Leaders, show your emotions – why it helps you lead better
Should you show your emotions more or less, in your leadership? I’m delighted to welcome back guest blogger Kevin Watson, to share his thoughts on this topic.
My own experience is mixed. I have been in corporate settings where leaders were encouraged to ‘bring their whole self to work‘, openly sharing their emotions with each other. In that case it proved to be a recipe for hurt; for those foolhardy enough to bare their souls. Nevertheless, I believe in what Kevin is sharing.
Leading my own teams has taught me that more holistic & authentic leadership works. Leaders need to set the tone for the culture they want in their organisations. Creating a safe place where people can share how they feel as well as what they think is far healthier for well-being as well as innovation.
Here’s Coach Kevin’s perspective once more…
How many leaders still keep their emotions in check, believing business to be business, not personal?
For those of you who have seen The Godfather, the phrase “it’s not personal, it’s business” will be very familiar. I’m guessing that anyone dealing with frustrated and angry customers will have heard this, too.
When dealing with people, it’s easy to take things personally and we can draw comfort to think of it as only business as this enables us to detach, inoculating ourselves from the emotions.
Yet, this can and does lead to a complete lack of empathy for people."An organisation is only as good as the #people who live and work in it." @deewhock Click To Tweet
An Outdated Belief
This is experienced best with customer service roles, but may also play out in the relationship between leader and team.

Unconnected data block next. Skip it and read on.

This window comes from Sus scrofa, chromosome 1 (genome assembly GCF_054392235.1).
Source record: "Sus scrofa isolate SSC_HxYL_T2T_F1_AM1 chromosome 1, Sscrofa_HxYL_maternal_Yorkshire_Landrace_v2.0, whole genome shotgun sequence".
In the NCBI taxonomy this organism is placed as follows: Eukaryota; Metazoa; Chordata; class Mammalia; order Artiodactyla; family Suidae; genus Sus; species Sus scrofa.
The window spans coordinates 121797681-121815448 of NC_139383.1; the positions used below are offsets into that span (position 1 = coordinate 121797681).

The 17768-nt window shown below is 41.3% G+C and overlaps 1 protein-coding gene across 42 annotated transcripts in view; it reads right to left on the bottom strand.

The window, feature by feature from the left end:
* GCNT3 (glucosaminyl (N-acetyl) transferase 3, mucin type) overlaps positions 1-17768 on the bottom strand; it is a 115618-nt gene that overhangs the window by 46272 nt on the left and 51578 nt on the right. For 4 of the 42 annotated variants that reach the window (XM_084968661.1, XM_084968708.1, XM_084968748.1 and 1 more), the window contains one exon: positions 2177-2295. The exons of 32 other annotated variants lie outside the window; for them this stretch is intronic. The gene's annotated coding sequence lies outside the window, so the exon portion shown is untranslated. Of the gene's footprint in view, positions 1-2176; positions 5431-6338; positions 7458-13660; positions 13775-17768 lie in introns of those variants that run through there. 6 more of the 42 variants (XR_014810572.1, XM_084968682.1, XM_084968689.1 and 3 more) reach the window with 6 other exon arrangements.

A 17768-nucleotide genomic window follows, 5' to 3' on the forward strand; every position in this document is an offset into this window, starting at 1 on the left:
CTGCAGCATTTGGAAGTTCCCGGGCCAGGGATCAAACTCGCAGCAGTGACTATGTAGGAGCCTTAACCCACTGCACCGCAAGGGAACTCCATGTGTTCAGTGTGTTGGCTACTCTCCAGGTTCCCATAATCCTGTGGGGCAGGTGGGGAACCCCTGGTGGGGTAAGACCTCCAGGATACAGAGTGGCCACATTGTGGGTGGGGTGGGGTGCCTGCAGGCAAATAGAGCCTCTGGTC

Those leaders that hold the belief that it’s all about business, make little or no time to engage with the emotional side of the people in their team.
How many times have you heard a leader say something like this: “When I’m at work, I’m at work and do not bring in my private life“.
Long ago in bygone age, managers were taught, told or simply assumed that it was best to keep a distance, assuming a role that focuses strictly on business.
That has shifted since the advent of authentic leadership, but I suspect (or know!) that there are managers who still don’t engage with their emotions at work, let alone with the emotions of their team members!
Maybe it’s a male thing? – oooh, bit contentious 😉
Well, having mostly worked with women in my career I’ve come across a fair number who assumed what may be seen as a macho trait, perhaps in the belief that it’s the way to survive, or simply following the example of their male role models."Whatever else anything is, it ought to begin by being #personal." @kkellyjanus Click To Tweet
An Alternative Belief
So, I’d like to offer an alternative belief.
I can’t take credit for it as it comes from the film, You’ve Got Mail.
Joe Fox, the character played by Tom Hanks, is talking with Kathleen Kelly (Meg Ryan’s character) after playing his part in closing ‘The Shop Around the Corner’. The dialog goes something like this:
Joe Fox: “It wasn’t…personal.“
Kathleen Kelly: “What is that supposed to mean? I am so sick of that. All that means is that it wasn’t personal to you. But it was personal to me. It’s personal to a lot of people. And what’s so wrong with being personal, anyway?“
Joe Fox: “Uh, nothing.“
So, next time you think it’s only business, consider this thought.
An organisation in its simplest form is a person or group of people intentionally organised to accomplish an overall, common goal or set of goals.
If this is the definition of an organisation, then surely business should be personal!
Call to Action
Get to know the people you work with.
Get to know your customers, too.
For as Kathleen Kelly says “Whatever else anything is, it ought to begin by being personal.” – right?